IFS-STICERD Public Economics Seminar
Targeting Precision Medicine: Evidence from Prenatal Screening
Petra Persson (Stanford University), joint with Peter Conner, Liran Einav, Amy Finkelstein, and Heidi Williams
Wednesday 04 May 2022 12:30 - 13:30
Many of our seminars and public events this year will continue as in person or as hybrid (online and in person) events. Please check our website listings and Twitter feed @STICERD_LSE for updates.
Unless otherwise specified, in-person seminars are open to the public.
Those unable to join the seminars in-person are welcome to participate via zoom if the event is hybrid.
About this event
Technological advances in medicine increasingly offer opportunities to target care to patients identified through screening, raising questions of how broadly to screen for potential cases of disease. We explore this trade-off empirically in the context of a new, non-invasive prenatal screening (cfDNA). cfDNA screening is used to target a followup, invasive test which is twice as costly and elevates the risk of miscarriage. Using Swedish administrative data on prenatal choices for pregnancies conceived between 2011 and 2019 ? a period in which Swedish regions began providing coverage for the new screening ? we document that cfDNA coverage has enormous effects both on increasing cfDNA screening and on reducing rates of invasive testing. To assess the impact of counterfactual targeting of cfDNA coverage, we develop and estimate a stylized model of prenatal choices. We find that narrow targeting of coverage for screening has the (rare) potential to improve outcomes and reduce costs, while broader coverage also improves outcomes but with increased costs. These findings point to the potential gains from well-designed targeting of screening, but at the same time highlight the importance of the targeting design.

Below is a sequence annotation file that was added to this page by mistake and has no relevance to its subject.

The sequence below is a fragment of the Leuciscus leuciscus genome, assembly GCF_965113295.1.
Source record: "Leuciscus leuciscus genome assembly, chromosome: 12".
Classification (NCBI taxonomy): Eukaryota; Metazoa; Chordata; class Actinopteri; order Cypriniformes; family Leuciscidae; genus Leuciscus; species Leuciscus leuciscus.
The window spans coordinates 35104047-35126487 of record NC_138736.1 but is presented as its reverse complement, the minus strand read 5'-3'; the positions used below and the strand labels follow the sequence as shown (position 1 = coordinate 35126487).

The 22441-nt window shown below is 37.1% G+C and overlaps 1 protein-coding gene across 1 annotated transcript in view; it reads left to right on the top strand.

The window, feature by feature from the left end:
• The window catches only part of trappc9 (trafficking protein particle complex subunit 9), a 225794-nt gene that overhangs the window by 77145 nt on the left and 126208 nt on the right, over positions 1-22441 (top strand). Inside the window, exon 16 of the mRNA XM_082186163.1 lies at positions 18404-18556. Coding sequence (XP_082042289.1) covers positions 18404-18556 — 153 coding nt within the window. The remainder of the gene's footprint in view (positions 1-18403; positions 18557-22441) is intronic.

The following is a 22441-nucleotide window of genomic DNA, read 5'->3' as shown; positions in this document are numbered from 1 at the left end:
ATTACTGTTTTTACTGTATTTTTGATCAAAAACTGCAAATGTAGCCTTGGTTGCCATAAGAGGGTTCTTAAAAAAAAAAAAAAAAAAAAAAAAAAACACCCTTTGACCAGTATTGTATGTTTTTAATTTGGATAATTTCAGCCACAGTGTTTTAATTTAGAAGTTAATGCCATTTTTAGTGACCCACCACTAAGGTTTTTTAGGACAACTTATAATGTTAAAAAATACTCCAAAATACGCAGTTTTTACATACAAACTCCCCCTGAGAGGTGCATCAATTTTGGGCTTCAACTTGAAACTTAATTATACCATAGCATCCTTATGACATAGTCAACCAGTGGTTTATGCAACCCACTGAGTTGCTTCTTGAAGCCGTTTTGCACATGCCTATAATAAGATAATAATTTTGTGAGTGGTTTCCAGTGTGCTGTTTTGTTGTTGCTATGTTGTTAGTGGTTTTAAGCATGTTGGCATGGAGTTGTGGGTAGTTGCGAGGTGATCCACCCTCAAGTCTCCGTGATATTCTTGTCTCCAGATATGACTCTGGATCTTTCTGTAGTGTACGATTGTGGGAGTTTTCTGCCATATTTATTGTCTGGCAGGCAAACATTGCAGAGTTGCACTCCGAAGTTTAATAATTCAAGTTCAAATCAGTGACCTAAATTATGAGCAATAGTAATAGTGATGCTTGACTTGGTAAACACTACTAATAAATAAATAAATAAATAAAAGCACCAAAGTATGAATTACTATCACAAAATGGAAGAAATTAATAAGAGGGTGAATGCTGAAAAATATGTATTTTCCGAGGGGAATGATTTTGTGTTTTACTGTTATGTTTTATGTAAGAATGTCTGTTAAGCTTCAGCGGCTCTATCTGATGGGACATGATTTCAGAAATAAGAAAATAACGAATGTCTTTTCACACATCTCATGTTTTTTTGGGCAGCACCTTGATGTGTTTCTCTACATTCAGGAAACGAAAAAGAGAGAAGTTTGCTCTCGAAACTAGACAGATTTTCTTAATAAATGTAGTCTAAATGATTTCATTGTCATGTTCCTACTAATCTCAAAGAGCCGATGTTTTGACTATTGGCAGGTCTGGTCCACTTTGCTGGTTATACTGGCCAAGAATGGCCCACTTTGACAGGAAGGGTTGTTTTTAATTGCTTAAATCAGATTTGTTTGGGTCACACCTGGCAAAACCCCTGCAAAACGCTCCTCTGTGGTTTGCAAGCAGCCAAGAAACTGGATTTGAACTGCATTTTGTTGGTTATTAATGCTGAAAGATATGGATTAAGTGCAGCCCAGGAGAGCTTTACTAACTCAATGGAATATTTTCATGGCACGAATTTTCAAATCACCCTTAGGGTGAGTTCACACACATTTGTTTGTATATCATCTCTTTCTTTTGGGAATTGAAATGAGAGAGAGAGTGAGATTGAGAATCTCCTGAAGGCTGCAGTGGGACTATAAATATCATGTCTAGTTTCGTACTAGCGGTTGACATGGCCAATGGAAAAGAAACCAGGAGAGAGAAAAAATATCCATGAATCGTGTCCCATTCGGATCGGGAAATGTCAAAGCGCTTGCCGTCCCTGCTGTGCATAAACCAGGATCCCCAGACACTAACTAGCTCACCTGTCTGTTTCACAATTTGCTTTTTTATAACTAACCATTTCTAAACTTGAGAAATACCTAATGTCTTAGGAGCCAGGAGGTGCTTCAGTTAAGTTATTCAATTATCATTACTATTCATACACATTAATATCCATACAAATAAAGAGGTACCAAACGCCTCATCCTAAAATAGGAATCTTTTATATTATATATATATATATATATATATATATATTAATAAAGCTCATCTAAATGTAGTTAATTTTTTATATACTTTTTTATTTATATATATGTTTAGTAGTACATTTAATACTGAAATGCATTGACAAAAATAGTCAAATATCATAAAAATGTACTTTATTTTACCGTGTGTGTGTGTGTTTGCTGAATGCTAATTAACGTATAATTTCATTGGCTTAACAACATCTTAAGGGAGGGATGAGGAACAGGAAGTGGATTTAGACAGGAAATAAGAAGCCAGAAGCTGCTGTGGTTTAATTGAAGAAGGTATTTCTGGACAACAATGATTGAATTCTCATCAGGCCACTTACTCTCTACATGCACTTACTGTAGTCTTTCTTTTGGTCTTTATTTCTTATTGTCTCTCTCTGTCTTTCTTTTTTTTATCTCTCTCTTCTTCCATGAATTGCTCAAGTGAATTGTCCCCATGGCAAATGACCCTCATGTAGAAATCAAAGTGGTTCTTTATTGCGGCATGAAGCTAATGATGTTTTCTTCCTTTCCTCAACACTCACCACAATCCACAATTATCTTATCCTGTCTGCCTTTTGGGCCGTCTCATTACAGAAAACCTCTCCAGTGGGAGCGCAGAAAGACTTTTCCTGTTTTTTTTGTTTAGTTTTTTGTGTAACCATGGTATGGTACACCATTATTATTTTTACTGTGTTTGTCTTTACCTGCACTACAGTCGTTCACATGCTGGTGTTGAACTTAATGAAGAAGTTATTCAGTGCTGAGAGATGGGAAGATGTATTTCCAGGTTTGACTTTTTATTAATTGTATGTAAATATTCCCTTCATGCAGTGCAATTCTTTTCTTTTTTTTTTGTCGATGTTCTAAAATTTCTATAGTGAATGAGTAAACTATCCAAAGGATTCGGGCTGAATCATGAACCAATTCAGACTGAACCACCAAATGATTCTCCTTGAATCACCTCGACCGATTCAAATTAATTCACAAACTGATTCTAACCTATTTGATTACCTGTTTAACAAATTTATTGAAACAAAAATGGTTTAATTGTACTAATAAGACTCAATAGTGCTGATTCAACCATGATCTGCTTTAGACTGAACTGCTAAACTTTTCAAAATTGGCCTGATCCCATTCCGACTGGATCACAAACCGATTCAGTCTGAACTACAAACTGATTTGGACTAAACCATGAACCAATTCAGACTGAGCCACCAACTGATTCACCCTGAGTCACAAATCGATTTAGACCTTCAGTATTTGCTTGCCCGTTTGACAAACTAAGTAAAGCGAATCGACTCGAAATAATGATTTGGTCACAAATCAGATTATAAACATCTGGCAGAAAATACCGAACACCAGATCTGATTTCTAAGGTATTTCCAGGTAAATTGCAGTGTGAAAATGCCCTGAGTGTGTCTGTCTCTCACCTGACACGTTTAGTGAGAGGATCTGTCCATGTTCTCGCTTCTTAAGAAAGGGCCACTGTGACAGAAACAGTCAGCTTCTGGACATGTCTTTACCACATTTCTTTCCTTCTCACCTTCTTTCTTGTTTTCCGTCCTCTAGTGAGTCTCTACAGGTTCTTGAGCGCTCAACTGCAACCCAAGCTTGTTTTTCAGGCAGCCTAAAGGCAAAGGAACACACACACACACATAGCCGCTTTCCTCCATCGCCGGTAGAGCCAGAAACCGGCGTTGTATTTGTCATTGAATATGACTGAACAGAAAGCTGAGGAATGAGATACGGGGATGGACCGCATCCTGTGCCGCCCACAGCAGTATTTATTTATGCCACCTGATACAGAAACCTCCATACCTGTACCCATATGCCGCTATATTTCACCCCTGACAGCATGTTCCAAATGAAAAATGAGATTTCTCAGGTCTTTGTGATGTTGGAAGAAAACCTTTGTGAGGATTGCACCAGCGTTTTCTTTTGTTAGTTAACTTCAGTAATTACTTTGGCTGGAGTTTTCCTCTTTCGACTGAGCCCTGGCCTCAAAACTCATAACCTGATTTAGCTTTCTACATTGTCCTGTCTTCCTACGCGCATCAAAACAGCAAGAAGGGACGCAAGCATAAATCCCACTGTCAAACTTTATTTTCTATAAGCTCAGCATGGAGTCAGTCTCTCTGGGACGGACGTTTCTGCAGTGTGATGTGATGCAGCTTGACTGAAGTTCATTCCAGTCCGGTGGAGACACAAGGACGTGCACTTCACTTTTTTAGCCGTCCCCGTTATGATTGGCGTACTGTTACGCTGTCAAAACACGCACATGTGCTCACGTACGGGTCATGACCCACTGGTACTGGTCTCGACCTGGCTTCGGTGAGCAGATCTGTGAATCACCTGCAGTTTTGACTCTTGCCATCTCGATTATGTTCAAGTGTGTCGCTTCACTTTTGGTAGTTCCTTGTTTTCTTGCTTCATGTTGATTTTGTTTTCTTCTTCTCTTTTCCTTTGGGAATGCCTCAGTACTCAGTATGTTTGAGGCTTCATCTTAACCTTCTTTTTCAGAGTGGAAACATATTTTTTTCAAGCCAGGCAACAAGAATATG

This seminar series is jointly organized by the IFS and STICERD.
IFS-STICERD Public Economics seminars are held on Wednesdays in term time at 12.30-13.45 IN PERSON at the IFS.
Seminar organisers: Stuart Adam (IFS), Monica Costa Dias (IFS), Xavier Jaravel (LSE), Camille Landais (LSE), Attila Lindner (UCL), Joana Naritomi (LSE), and Johannes Spinnewijn (LSE).
For further information please contact Peter Levell: email@example.com .
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